| June 13, 2018

Part 3: Learning from a Dusty Past

To conclude VAA’s three-part series on the changing NFPA 652 guideline, we focus on a few compelling reasons to start moving your facility toward compliance.

The continued development and updates of the NFPA guidelines are, at least in part, developed as a result of past, unaddressed facility hazards. As a preventative measure and code improvement, NFPA 652 recommends DHA inspections are conducted once every five years. However, only some state and local jurisdictions have adopted NFPA 652 as a requirement.

It is important to note the relationship between NFPA guidelines and the International Building Code (IBC). IBC dictates the industry standard and references other guidelines to bring new versions into their requirements. NFPA 652 is not yet directly referenced in the current IBC requirements. While this means DHA’s are not currently required by the IBC, there are a few compelling reasons to get ahead of the regulation.

  1. Safety
    Tracking and mitigating the accumulation of dust at your facility is critical to the safety of the operators. A DHA can help prove a facility is compliant or identify areas of concern and offer solutions. The painful results of ignoring potential dust hazards can include costly equipment failure, dust deflagration and, most importantly, loss of life.
  2. Project Schedule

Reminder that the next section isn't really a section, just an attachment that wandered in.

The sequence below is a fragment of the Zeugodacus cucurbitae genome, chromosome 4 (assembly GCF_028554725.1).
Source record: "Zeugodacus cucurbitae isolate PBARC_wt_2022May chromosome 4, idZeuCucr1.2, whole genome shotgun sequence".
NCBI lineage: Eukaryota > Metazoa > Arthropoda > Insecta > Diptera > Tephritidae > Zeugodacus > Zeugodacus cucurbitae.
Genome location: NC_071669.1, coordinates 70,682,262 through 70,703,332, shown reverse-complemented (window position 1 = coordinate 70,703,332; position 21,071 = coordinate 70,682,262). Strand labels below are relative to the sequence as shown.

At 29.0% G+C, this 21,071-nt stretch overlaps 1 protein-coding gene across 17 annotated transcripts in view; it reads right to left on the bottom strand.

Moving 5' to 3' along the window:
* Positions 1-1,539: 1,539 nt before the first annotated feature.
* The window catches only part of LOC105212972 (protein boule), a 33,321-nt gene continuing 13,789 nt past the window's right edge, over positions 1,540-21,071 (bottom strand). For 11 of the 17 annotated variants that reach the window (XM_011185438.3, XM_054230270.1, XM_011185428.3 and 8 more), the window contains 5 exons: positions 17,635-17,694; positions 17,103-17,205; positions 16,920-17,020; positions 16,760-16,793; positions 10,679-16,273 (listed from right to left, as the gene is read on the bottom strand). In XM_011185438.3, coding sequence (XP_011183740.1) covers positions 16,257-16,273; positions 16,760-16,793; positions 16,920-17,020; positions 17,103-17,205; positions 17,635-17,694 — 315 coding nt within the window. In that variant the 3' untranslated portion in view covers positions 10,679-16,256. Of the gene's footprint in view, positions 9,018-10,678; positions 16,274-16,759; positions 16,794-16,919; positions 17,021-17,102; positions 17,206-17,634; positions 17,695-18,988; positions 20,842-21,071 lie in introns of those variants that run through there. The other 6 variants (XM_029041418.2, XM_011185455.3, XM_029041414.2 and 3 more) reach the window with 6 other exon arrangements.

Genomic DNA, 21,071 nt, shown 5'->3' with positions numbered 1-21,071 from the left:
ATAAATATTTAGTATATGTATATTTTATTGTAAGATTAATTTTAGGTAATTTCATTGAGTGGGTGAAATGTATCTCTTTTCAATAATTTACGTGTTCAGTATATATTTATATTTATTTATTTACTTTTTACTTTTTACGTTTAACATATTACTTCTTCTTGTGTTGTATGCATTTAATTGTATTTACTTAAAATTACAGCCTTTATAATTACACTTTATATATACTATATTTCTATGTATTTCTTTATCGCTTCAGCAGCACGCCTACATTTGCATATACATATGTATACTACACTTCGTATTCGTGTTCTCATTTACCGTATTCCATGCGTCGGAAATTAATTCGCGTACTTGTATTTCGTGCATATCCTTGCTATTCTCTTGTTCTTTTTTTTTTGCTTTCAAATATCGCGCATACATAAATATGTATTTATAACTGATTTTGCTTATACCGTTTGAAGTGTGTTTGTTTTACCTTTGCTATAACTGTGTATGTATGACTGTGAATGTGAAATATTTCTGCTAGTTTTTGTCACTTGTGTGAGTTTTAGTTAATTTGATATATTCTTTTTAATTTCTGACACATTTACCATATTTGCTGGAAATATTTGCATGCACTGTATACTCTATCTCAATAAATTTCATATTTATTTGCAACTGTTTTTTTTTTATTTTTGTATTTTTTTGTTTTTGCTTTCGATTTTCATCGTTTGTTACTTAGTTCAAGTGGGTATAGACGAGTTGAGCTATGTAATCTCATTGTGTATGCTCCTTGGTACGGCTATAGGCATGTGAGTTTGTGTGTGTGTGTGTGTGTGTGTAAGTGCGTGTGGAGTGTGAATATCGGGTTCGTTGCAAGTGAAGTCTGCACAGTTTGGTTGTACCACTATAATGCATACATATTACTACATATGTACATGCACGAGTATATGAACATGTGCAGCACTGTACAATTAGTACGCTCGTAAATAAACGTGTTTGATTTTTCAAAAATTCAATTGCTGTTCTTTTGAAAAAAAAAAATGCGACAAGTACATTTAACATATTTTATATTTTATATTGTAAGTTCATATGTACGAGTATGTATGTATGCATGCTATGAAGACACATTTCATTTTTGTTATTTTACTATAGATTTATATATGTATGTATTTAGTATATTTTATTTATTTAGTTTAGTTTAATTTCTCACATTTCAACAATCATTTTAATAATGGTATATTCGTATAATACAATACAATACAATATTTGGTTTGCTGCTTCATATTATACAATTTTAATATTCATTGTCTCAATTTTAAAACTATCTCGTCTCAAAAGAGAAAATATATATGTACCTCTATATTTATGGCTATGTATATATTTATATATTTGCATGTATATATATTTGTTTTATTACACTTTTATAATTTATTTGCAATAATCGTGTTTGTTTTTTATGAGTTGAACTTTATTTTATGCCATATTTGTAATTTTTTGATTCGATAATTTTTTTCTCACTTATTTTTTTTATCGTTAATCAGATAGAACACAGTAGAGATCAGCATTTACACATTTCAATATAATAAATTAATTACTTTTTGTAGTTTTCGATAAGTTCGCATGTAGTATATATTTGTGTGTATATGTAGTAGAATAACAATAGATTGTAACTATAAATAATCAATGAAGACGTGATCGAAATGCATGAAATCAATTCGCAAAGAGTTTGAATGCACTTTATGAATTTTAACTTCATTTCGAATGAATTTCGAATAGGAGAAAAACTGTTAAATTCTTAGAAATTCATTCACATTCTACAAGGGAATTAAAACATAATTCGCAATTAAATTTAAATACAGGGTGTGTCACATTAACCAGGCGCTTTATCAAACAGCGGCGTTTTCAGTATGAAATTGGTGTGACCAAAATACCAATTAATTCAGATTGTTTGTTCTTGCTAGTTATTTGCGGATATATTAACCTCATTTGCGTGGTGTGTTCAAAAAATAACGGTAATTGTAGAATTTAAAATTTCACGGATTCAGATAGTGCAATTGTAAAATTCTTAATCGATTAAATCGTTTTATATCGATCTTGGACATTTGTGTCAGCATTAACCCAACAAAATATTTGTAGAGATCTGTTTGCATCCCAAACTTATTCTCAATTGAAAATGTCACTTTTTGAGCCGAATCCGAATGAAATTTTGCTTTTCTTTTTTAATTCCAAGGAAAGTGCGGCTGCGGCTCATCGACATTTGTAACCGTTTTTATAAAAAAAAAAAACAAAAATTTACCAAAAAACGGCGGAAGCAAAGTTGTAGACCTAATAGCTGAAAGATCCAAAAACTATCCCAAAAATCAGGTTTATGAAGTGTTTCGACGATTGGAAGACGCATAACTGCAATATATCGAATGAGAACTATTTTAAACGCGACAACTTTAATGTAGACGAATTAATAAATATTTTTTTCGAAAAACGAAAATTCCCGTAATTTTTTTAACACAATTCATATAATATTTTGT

Depending on the local codes and jurisdictions, Code Officials may be working from the new guidelines. In that case, officials can deny a building permit if a DHA has not been completed. The delay will set new facility and expansion projects back in time and expense.
  3. Expert Predictions
    Based on the trend of previous updates, it is likely that the 2016 edition of NFPA 652 will be standardized and referenced in the IBC code by 2021. Keeping up with dust hazards and related guidelines will lead to safer facilities and fewer future project / maintenance hassles.

Read the other parts of this series for more information:
Part 1: What is a Dust Hazardous Analysis?
Part 2: DHA in New and Existing Facilities

About the Authors

Doug Rohkohl

As a Senior Designer at VAA, Doug regularly works with owners and design-build contractors to design feed mills, grain elevators and other agricultural bulk material handling and processing facilities from early stages of project conception through final design and construction. Doug’s 15 years of experience in agribusiness has translated into a comprehensive understanding of how different construction methods; material handling and process systems; and the NFPA affect design. His favorite part of the job is meeting with plant managers at their facility to understand challenges and work together towards improving operations.

Eric Peterson

Eric has two decades of domestic and international experience, including feed mills, grain export terminals, flour mills, bulk storage facilities and specialty slipform structures. Versatile in managing both engineering and construction efforts, he understands the details needed to fulfill design, constructability,
procurement and cost estimating activities. A member of the NFPA, Eric’s knowledge of material handling, mechanical and structural engineering is complemented by his technical skills in AutoCAD, P6 and Hard Dollar. Prior to joining VAA, Eric worked for a design-build contractor where he developed design concepts with clients and coordinated design and construction efforts with equipment vendors and subcontractors. Clients appreciate his global understanding of the design / construction process to accomplish operational goals and challenging facility requests.

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